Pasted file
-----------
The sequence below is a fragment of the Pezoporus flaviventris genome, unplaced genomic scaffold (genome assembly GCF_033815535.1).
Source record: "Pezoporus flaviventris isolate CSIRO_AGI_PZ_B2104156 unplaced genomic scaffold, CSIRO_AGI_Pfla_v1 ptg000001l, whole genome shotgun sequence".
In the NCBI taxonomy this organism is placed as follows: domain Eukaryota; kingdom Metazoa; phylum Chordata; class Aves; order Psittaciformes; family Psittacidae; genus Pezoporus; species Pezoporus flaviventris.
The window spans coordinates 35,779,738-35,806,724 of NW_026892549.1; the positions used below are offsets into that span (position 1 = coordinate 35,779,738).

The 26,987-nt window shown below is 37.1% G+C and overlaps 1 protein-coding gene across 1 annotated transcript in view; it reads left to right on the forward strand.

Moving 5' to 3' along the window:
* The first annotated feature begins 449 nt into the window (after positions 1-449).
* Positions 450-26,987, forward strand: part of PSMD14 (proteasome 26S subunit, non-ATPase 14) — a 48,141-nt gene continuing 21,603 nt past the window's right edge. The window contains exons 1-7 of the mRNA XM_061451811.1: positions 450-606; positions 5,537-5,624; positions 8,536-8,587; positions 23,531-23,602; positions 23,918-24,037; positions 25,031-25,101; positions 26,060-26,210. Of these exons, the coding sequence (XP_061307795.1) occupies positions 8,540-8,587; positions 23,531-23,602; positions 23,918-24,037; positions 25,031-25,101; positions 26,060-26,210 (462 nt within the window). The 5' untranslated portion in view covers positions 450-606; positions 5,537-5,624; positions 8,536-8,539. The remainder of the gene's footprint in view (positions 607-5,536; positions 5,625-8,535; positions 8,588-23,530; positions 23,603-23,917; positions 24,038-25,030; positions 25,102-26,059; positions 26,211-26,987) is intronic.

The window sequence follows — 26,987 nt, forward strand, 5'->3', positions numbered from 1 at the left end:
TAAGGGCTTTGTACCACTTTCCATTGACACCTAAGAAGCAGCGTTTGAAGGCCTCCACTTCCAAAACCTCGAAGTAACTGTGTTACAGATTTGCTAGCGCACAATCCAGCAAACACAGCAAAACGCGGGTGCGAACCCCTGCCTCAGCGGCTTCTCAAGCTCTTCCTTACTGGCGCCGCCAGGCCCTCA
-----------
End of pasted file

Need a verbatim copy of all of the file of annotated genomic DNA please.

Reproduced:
The sequence below is a fragment of the Pezoporus flaviventris genome, unplaced genomic scaffold (genome assembly GCF_033815535.1).
Source record: "Pezoporus flaviventris isolate CSIRO_AGI_PZ_B2104156 unplaced genomic scaffold, CSIRO_AGI_Pfla_v1 ptg000001l, whole genome shotgun sequence".
In the NCBI taxonomy this organism is placed as follows: domain Eukaryota; kingdom Metazoa; phylum Chordata; class Aves; order Psittaciformes; family Psittacidae; genus Pezoporus; species Pezoporus flaviventris.
The window spans coordinates 35,779,738-35,806,724 of NW_026892549.1; the positions used below are offsets into that span (position 1 = coordinate 35,779,738).

The 26,987-nt window shown below is 37.1% G+C and overlaps 1 protein-coding gene across 1 annotated transcript in view; it reads left to right on the forward strand.

Moving 5' to 3' along the window:
* The first annotated feature begins 449 nt into the window (after positions 1-449).
* Positions 450-26,987, forward strand: part of PSMD14 (proteasome 26S subunit, non-ATPase 14) — a 48,141-nt gene continuing 21,603 nt past the window's right edge. The window contains exons 1-7 of the mRNA XM_061451811.1: positions 450-606; positions 5,537-5,624; positions 8,536-8,587; positions 23,531-23,602; positions 23,918-24,037; positions 25,031-25,101; positions 26,060-26,210. Of these exons, the coding sequence (XP_061307795.1) occupies positions 8,540-8,587; positions 23,531-23,602; positions 23,918-24,037; positions 25,031-25,101; positions 26,060-26,210 (462 nt within the window). The 5' untranslated portion in view covers positions 450-606; positions 5,537-5,624; positions 8,536-8,539. The remainder of the gene's footprint in view (positions 607-5,536; positions 5,625-8,535; positions 8,588-23,530; positions 23,603-23,917; positions 24,038-25,030; positions 25,102-26,059; positions 26,211-26,987) is intronic.

The window sequence follows — 26,987 nt, forward strand, 5'->3', positions numbered from 1 at the left end:
TAAGGGCTTTGTACCACTTTCCATTGACACCTAAGAAGCAGCGTTTGAAGGCCTCCACTTCCAAAACCTCGAAGTAACTGTGTTACAGATTTGCTAGCGCACAATCCAGCAAACACAGCAAAACGCGGGTGCGAACCCCTGCCTCAGCGGCTTCTCAAGCTCTTCCTTACTGGCGCCGCCAGGCCCTCA